No problem. Looks like that will be the soonest I'll be able to make it as well.
Looks like SSC meetups are still ongoing: https://www.lesswrong.com/events/ifsZbNmHwxhCm7F4n/slate-star-codex-meetup?commentId=ZccQoDDQY2skHDsAY#ZccQoDDQY2skHDsAY
This whole time? Man, I haven't been looking hard enough. What's the algorithm, 2d Saturdays at 1900?
Ahh, I think I did not think through what "rationality enhancement" might mean; perhaps my own recent search and the AI context of Yudkowsky's original intent skewed me a little. I was thinking of something like "understanding and applying concepts of rationality" in a way that might include "anticipating misaligned AI" or "anticipating AI-human feedback responses".
I like the way you've framed what's probably the useful question. I'll need to think about that a bit more.
Cool, thanks for sharing.
I posted about my academic research interest here, do you know their research well enough to give input on whether my interests would be compatible? I would love to find a way to do my PhD in Europe, but especially Germany.
Cool, that sounds like a pretty useful combination.
I'd love to. The soonest I'd be available in August would be at the end of the month. I'm sure we can find somewhere public that would work. What will you be studying?
A few observations.
First, it seems likely that the increase in positivity can be explained by fewer precautionary tests: fewer people are getting tested "just to be sure", fewer people are being required by work/travel/etc. to get tested. Therefore fewer negative tests.
Second, it seems likely to me that the "93%, 93%, 91%" numbers are calculated independently from each other. I.e. 93% less likely to contract than unvaccinated, 93% less likely to hospitalize than unvaccinated, and the vaccinated group was 91% less likely to die than the unvaccinated group. So with alpha, all probabilities were reduced ~uniformly. Now consider a variant (delta) where the vaccine is not as effective at reducing symptoms of any level, but is still ~as effective at preventing hospitalizations and deaths. This would decrease the likelihood of the vaccine preventing a positive test or symptoms, while not changing the hospitalization/deaths numbers much. This makes sense in my head, but perhaps there's something I'm missing?
Finally, a typo that tripped me up a bit:
We should also look at case counts in Israel. On June 18 they had 1.92 cases per million, right before things started rising, on June 14 it was 65.09, for R0 = 1.97. From previous data, we can presume that when Delta was a very small portion of Israeli cases, the control system adjusted things to something like R0 = 1, so we’ll keep that number in mind.
The second "June" should be "July", as in "July 14". (Small nitpick, I know, but it took me a minute to work out, so I figured I'd share.)
I've started formalizing my research proposal, so I now have:I intend to use computational game theory, system modeling, cognitive science, causal inference, and operations research methods to explore the ways in which AI systems can produce unintended consequences and develop better methods to anticipate outer alignment failures.
Can anyone point me to existing university research along these lines? I've made some progress after finding this thread, and I'm now planning to contact FHI about their Research Scholar's Programme, but I'm still finding it a little time-consuming to try to match specific ongoing research with a given University or professor, so if anyone can point me to any other university programs (or professors to contact) which would fit well with my interests, that would be super helpful.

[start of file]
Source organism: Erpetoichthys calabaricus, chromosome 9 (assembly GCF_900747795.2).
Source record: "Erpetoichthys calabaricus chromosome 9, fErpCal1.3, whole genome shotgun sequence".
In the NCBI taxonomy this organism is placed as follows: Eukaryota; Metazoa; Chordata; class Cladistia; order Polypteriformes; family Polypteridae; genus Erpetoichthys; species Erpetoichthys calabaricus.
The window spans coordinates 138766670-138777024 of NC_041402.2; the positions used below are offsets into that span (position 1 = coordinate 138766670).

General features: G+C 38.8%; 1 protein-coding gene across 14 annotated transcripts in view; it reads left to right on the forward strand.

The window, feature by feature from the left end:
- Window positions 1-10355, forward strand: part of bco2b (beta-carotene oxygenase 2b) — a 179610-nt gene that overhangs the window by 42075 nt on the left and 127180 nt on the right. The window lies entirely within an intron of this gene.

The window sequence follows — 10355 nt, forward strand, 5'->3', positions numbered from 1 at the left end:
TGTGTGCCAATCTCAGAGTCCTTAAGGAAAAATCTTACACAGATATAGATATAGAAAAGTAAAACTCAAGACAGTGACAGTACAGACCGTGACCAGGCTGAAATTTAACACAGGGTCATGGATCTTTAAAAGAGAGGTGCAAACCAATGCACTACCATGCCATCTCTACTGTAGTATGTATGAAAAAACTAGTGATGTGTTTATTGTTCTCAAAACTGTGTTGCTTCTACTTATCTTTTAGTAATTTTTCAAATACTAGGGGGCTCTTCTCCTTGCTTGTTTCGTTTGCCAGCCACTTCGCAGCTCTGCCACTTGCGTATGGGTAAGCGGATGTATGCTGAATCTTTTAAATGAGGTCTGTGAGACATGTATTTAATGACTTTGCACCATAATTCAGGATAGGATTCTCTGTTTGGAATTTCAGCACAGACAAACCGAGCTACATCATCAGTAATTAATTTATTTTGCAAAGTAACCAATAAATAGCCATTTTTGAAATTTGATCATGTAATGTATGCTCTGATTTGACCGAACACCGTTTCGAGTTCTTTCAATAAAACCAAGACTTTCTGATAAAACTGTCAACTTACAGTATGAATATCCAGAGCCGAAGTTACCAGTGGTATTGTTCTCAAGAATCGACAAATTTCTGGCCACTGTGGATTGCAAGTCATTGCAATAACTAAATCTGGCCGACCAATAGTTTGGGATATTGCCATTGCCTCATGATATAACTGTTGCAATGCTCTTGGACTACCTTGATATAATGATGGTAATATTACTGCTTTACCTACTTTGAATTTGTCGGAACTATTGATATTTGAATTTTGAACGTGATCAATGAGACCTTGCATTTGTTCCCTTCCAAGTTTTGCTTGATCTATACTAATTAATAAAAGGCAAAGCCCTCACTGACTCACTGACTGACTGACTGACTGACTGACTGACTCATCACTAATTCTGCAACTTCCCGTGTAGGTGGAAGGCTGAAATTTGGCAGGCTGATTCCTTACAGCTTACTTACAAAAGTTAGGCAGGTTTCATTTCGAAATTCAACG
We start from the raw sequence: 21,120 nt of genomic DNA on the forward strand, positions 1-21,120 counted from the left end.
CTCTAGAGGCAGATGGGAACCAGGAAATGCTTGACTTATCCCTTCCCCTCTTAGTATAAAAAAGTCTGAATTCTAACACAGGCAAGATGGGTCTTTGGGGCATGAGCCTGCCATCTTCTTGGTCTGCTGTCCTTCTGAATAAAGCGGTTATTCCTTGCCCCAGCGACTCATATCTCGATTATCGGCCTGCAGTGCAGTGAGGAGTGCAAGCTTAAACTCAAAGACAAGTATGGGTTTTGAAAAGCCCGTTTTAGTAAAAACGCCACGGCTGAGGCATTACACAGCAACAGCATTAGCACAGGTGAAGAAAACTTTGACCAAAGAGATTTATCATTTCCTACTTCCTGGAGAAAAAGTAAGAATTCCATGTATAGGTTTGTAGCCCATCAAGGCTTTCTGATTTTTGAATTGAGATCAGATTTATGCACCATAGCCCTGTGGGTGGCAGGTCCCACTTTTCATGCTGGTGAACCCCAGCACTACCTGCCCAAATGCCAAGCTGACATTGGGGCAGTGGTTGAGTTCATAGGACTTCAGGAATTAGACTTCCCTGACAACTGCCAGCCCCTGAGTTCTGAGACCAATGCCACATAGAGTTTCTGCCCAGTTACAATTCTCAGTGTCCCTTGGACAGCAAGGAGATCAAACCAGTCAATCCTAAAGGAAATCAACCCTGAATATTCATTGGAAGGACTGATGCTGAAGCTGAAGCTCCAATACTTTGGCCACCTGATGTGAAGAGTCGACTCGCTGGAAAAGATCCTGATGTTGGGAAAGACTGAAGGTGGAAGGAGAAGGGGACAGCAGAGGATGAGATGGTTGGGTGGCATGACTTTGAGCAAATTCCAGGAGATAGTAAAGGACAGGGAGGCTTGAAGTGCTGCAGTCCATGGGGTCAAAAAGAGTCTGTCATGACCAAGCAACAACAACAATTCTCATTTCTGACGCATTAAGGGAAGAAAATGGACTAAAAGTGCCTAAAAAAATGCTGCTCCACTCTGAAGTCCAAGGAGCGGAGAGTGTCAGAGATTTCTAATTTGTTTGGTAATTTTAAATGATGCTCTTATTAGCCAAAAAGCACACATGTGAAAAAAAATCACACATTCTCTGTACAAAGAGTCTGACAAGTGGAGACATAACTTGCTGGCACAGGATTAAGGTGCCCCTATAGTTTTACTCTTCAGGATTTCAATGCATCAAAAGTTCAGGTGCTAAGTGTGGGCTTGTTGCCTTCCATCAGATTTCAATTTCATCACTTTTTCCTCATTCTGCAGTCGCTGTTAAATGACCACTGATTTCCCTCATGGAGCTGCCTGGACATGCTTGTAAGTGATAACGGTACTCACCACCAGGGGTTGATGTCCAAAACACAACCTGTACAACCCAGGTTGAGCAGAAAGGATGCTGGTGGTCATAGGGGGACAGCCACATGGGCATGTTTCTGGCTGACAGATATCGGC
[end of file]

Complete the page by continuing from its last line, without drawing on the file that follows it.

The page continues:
Wait, isn't that an example of efficiency of scale being dependent on investment? You have to get a 1-foot rope and scissors, but once you have, you can create two 1/2 foot ropes? I think the "given a 1-foot rope" is doing more work than you realize, because when I try to apply your example to the world above, I keep getting hung up on "but in the imaginary world above, when we account for economy of scale, if you just needed one 1/2 foot rope, you would just create a 1/2 foot rope, and that would take you 1/2 the time as creating 1 foot of rope." And for The David, I feel like "sure, but that doesn't explain why someone wouldn't just carve their own David if they wanted one". I think I'm bypassing some of the issue here, but I'm not entirely sure what it is.
It does, however, bring up another interesting reason for trade (and this may be part of how investment can be independent from efficiency of scale): shared resources. If a pair of scissors does not scale according to how often I use them, and I only use them once per day, I can increase efficiency/decrease required investment by trading their use so others can use them when I'm not. This applies to the the David as such: utility gained from the David is not zero sum, multiple people can utility from it without decreasing the utility the others gain; therefore it does not make sense for everyone to carve their own. So any time a resource or product produces non-zero sum benefits if it exists, we have a reason for it's use to be traded/trade to be involved in sharing it.
Applying this, if 5 people each carve a statue and put them in a sculpture garden in exchange for access to the garden, they can each enjoy five statues (alternatively, they could collaborate to build the statue in 1/5th the time and share in the enjoyment of it).
Not sure this is what you were getting at, but I think I've talked myself into thinking that when investment has independence from efficiency of scale it's because of the non-zero sum nature of some shared resources.